THE CODE OF CANON LAW, the law by which the Catholic Church is governed, defines schism as 'the refusal of submission to the Roman pontiff of those in communion with him'. It involves a rejection of authority not doctrine, though this may also be involved, and is considered a grave sin for any who initiate or in bad faith and wilful ignorance persist in it.
Schismatics are frequently highly eccentric figures: the Old Catholics for instance used to say the full Latin Tridentine Mass in the waiting room at Crystal Palace railway station; and His Sacred Beatitude Mar Georgius I, the self-styled Archbishop and Metropolitan of the Holy Metropolis cf Glastonbury and the Occidental Jerusalem ran a bicycle shop.
Britons Catholic Library is a mail order book business and the mouthpiece for a group of Catholic traditionalists who are in schism. Its catalogue advertises no clerical representation specific to it and at first sight might thus be thought drab. Upon further reading however it becomes evident the library produces a wealth of extraordinary publications. Minds of great complexity are revealed, humourless but for occasional moments of schoolboy wit, and capable of so gross a verbosity, sententiousness and gobbledygook as to make the whole quite appealing.
The principal irony of schism is that its perpetrators often consider they constitute the true Church, occasionally with a Pope though more often without, and it is their former brethren and prelates who are in a sense in schism. In its Popeless variation this appears the position of Britons Catholic Library: what many have assumed to be the Catholic Church is 'a new sect which has the same name and occupies the buildings of the Catholic Church' but is not the true Church at all. This is now tiny, continuing only in small pockets such as that occupied by the editors in Pershore near Worcester.
It appears Pius XII (19391958) was the last legitimate Pope and subsequent pontiffs bogus, victims of the not only 'incorrect' but 'heretical' Second Vatican Council. 'Does anyone seriously believe that John Paul II is not a heretic?' the editors enquire of their customers.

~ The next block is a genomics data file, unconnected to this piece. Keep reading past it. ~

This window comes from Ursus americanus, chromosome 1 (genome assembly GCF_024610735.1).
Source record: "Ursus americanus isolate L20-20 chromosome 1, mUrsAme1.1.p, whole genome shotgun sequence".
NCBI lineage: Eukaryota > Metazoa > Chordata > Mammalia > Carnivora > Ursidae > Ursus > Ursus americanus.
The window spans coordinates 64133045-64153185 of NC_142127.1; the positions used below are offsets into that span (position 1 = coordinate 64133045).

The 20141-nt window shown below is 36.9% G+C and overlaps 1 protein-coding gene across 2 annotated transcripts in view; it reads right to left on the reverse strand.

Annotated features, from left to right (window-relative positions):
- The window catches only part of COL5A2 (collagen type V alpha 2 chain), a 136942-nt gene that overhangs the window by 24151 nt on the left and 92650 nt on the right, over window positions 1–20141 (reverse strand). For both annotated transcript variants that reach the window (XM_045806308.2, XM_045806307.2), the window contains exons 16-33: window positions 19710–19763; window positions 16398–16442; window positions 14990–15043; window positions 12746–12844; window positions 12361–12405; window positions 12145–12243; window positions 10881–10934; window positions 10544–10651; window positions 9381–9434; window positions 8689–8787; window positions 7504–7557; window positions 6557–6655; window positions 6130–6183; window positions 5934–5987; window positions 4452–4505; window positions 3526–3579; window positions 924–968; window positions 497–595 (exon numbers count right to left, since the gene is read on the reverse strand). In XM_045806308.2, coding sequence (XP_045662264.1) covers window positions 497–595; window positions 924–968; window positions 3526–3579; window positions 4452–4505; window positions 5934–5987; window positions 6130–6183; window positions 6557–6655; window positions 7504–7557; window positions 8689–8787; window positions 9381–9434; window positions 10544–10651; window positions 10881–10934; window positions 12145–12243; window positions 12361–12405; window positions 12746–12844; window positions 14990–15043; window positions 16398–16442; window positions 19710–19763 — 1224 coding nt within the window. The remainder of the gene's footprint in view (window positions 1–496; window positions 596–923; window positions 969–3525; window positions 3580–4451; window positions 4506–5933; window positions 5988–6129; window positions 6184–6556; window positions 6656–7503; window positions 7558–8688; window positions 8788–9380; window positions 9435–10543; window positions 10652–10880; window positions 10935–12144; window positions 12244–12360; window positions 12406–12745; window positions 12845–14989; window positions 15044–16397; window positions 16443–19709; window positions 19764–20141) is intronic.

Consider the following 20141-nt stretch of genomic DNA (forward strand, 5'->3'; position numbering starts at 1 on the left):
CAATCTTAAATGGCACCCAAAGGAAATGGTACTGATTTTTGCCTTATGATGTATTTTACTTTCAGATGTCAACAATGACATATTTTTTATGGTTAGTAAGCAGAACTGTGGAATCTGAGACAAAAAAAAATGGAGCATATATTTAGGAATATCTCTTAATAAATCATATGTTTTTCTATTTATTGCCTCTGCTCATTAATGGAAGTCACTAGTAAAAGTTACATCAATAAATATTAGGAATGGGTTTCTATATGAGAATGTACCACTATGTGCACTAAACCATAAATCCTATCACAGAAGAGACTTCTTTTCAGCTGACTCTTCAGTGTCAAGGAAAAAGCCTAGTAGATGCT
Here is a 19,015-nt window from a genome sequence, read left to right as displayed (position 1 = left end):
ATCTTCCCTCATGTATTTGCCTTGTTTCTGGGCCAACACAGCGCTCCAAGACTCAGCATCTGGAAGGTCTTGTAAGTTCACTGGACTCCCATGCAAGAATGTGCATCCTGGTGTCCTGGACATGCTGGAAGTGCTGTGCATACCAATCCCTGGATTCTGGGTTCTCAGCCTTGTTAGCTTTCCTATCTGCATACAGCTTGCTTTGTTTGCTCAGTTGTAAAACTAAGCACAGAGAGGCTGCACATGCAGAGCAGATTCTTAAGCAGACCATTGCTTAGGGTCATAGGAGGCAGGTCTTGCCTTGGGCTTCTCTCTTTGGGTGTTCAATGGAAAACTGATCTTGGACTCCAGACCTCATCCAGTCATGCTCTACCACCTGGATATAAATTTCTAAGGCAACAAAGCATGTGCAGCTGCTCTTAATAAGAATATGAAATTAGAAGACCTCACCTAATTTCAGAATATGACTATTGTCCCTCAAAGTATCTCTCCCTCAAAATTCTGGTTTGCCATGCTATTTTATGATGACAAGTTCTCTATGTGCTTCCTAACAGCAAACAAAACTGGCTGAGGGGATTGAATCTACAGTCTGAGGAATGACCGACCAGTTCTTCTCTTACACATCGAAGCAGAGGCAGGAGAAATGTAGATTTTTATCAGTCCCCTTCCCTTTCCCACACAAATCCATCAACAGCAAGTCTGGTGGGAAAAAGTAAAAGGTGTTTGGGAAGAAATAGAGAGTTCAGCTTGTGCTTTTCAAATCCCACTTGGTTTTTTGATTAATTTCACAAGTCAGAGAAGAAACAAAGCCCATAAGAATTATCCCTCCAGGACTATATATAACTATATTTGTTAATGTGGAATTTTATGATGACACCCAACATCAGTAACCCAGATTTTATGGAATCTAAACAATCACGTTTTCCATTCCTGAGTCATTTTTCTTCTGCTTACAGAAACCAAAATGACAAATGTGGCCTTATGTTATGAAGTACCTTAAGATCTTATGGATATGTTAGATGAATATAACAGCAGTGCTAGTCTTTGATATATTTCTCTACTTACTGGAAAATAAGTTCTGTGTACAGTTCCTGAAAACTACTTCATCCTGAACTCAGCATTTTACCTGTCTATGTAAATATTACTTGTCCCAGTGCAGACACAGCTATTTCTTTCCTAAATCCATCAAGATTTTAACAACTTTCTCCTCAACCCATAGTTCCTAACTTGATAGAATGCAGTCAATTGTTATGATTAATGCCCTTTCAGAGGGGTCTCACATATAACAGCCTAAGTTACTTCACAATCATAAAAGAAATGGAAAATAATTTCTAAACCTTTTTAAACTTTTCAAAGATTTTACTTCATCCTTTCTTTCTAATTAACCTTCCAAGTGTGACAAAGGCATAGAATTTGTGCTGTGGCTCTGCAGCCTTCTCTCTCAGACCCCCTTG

And doubtless to a chorus of 'Never' and 'Shame on them' they go on to declare the See empty and set about guiding the remaining faithful and protecting their souls from danger. Pious works, many out of print, some 'rescued from being virtually unobtainable' are photocopied, pamphlets and open letters produced and the whole reviewed in a foolscap 80page catalogue.
'Balls and Dancing Parties condemned...' by the Abbe Hulot, was first published in America in 1857 and never reprinted. It quotes renowned theologians, the Scriptures and fathers of the Church to maintain that, should you have 'regard for the eternal welfare of your soul', it is not safe to attend 'assemblies of persons of different sex, principally young men and women, who move in measured pace... to the sound of musical instruments, for the sake of procuring and imparting pleasure'.
The Library has 'had almost no requests for it', a cause of grave disappointment to the editors: 'We find it difficult to believe that there is almost no one on our mailing list who is even tempted to go to social events where dancing takes place or who has occasion to persuade others of the evils of this form of activity; and we hope that our mailing list is not full of people who do go to dances or allow their children to and just do not wish to be confronted with evidence which might...put them under the obligation of making an unwelcome and unpopular change in their lives.'